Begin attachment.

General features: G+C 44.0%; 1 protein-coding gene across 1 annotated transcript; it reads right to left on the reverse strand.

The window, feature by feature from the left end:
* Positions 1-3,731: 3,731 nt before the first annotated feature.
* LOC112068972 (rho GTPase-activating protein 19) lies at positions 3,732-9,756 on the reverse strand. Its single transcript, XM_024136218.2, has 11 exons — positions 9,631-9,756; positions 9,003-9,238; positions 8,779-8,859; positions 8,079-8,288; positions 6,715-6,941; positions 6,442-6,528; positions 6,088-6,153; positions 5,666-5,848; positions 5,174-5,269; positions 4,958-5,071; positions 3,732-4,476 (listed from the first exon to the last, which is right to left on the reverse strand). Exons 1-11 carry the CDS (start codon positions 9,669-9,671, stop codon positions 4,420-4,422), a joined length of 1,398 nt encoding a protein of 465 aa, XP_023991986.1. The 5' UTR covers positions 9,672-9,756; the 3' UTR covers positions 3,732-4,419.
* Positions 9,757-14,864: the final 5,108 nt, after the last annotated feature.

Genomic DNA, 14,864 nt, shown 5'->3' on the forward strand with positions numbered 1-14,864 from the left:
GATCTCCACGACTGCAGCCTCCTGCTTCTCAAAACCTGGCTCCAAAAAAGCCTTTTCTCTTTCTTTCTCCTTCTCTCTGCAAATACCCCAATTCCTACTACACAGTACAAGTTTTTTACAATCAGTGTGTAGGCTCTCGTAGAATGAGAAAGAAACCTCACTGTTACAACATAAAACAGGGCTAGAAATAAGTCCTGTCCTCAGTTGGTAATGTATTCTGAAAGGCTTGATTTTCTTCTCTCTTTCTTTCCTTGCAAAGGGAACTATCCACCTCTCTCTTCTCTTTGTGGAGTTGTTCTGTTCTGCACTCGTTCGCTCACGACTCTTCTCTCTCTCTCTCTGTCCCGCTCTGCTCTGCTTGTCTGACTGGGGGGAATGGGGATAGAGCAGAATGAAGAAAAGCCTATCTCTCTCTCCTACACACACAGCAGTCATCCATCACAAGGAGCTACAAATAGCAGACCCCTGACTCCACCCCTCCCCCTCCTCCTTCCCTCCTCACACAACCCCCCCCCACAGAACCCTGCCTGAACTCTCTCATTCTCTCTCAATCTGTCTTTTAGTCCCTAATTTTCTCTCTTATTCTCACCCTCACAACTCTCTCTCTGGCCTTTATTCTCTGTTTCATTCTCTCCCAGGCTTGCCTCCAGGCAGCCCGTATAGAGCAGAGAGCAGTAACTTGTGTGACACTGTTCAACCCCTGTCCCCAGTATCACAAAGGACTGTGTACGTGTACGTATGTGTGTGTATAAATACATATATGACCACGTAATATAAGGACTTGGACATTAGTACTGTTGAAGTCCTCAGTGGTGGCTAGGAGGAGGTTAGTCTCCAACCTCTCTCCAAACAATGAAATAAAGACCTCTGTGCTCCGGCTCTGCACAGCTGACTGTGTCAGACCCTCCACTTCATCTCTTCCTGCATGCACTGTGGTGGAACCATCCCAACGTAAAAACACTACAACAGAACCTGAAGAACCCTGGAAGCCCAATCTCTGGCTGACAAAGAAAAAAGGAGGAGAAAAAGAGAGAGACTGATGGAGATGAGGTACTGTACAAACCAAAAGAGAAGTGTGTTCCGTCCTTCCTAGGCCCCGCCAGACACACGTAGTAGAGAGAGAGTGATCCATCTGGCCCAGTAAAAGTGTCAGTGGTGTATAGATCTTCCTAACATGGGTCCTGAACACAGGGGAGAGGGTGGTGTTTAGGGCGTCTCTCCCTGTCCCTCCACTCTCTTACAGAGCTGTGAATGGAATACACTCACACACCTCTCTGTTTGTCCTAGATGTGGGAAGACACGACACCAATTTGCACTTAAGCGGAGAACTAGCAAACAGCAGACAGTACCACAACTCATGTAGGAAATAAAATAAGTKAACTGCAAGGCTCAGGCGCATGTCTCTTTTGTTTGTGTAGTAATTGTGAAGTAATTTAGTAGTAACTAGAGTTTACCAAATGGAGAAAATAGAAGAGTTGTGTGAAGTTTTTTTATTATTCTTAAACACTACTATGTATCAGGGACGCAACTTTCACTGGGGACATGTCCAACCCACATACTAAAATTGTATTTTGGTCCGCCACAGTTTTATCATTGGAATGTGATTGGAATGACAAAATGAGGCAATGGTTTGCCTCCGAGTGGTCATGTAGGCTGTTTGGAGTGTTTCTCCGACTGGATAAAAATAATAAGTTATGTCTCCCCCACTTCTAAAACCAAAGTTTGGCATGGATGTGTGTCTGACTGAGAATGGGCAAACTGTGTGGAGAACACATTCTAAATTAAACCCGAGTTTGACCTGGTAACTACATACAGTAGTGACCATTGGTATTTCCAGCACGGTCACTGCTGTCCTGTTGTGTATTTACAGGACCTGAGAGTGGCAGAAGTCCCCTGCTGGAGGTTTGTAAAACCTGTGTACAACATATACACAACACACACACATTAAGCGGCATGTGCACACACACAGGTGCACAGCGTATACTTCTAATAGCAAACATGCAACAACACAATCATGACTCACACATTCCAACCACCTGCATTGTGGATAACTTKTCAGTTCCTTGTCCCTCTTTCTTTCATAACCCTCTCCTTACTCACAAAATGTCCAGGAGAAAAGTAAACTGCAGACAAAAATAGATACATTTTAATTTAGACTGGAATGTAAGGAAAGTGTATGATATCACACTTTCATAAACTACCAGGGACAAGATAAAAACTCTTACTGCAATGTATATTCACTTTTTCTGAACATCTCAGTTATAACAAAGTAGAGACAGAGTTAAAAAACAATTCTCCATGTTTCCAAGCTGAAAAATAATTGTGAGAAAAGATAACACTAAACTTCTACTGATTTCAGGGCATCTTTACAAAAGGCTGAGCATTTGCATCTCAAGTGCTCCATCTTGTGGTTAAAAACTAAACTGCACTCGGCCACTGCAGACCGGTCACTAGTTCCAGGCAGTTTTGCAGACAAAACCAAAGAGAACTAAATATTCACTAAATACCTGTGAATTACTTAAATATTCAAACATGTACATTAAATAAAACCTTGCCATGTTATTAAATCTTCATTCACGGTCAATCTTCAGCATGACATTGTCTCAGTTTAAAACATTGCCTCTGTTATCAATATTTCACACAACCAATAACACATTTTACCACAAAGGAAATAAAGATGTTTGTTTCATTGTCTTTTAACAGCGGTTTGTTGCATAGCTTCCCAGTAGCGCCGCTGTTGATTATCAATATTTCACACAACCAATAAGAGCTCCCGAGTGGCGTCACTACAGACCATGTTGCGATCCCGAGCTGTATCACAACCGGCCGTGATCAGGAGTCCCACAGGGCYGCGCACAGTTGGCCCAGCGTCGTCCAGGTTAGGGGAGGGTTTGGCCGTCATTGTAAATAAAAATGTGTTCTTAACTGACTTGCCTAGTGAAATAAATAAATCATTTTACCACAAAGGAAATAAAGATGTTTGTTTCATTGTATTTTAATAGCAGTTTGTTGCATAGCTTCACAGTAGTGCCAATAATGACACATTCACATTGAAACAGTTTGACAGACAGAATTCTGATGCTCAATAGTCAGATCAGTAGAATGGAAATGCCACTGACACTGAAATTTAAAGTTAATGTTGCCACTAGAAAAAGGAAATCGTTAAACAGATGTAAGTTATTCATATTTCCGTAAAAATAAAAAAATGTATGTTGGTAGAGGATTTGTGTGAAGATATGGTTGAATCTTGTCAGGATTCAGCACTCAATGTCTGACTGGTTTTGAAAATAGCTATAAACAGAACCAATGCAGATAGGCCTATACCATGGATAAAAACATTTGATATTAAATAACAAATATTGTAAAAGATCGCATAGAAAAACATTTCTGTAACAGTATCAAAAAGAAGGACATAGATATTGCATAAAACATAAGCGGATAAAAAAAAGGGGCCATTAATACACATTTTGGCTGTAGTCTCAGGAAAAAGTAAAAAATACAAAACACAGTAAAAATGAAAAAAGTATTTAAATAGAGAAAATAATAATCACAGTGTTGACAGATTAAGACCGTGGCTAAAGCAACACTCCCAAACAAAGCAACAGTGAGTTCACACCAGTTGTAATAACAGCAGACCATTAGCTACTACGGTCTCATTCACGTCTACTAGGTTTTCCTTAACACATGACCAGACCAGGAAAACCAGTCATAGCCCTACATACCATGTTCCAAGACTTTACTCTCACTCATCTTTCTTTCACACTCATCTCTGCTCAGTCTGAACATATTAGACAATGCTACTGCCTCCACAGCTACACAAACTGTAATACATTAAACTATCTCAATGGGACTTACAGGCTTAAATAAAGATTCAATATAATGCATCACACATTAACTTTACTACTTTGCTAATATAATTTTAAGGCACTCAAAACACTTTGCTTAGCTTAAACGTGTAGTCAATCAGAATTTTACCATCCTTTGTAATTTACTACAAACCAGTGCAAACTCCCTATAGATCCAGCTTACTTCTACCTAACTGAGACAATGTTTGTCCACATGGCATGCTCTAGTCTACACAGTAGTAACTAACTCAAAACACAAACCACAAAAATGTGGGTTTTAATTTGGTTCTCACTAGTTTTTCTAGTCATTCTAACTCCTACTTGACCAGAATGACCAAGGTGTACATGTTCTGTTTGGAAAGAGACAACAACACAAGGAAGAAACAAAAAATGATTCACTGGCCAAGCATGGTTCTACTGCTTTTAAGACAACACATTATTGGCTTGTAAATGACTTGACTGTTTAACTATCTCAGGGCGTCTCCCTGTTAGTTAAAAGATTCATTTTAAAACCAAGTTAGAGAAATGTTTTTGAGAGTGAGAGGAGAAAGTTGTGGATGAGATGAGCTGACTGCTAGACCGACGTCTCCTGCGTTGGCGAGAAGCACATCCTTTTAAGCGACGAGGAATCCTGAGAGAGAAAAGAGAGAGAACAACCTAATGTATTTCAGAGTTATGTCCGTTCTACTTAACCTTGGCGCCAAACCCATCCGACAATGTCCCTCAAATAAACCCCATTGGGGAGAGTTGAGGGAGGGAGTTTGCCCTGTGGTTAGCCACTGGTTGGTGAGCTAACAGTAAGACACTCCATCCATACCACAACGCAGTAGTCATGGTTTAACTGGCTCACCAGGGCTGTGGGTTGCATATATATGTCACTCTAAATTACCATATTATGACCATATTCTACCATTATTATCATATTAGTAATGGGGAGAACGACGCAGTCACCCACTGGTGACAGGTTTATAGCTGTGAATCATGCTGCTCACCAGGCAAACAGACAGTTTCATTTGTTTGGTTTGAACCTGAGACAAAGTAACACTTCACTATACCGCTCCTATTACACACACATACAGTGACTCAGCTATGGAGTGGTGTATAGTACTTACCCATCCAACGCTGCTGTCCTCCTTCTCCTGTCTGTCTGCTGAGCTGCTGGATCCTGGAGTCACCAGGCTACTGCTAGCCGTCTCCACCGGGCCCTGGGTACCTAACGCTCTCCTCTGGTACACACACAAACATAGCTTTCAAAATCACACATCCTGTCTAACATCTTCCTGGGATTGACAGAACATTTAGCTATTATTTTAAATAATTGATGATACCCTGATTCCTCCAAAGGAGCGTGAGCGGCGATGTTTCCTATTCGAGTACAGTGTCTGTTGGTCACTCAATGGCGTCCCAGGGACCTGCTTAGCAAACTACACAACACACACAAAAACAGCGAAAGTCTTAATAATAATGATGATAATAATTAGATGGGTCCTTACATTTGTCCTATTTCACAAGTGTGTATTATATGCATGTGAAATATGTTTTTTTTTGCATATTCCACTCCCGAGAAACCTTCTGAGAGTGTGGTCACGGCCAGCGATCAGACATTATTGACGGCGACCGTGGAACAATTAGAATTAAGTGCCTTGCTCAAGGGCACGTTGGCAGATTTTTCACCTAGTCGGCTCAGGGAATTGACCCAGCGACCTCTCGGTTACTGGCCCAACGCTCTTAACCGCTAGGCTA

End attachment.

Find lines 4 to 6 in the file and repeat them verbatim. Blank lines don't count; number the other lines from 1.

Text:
* LOC112068972 (rho GTPase-activating protein 19) lies at positions 3,732-9,756 on the reverse strand. Its single transcript, XM_024136218.2, has 11 exons — positions 9,631-9,756; positions 9,003-9,238; positions 8,779-8,859; positions 8,079-8,288; positions 6,715-6,941; positions 6,442-6,528; positions 6,088-6,153; positions 5,666-5,848; positions 5,174-5,269; positions 4,958-5,071; positions 3,732-4,476 (listed from the first exon to the last, which is right to left on the reverse strand). Exons 1-11 carry the CDS (start codon positions 9,669-9,671, stop codon positions 4,420-4,422), a joined length of 1,398 nt encoding a protein of 465 aa, XP_023991986.1. The 5' UTR covers positions 9,672-9,756; the 3' UTR covers positions 3,732-4,419.
* Positions 9,757-14,864: the final 5,108 nt, after the last annotated feature.

Genomic DNA, 14,864 nt, shown 5'->3' on the forward strand with positions numbered 1-14,864 from the left: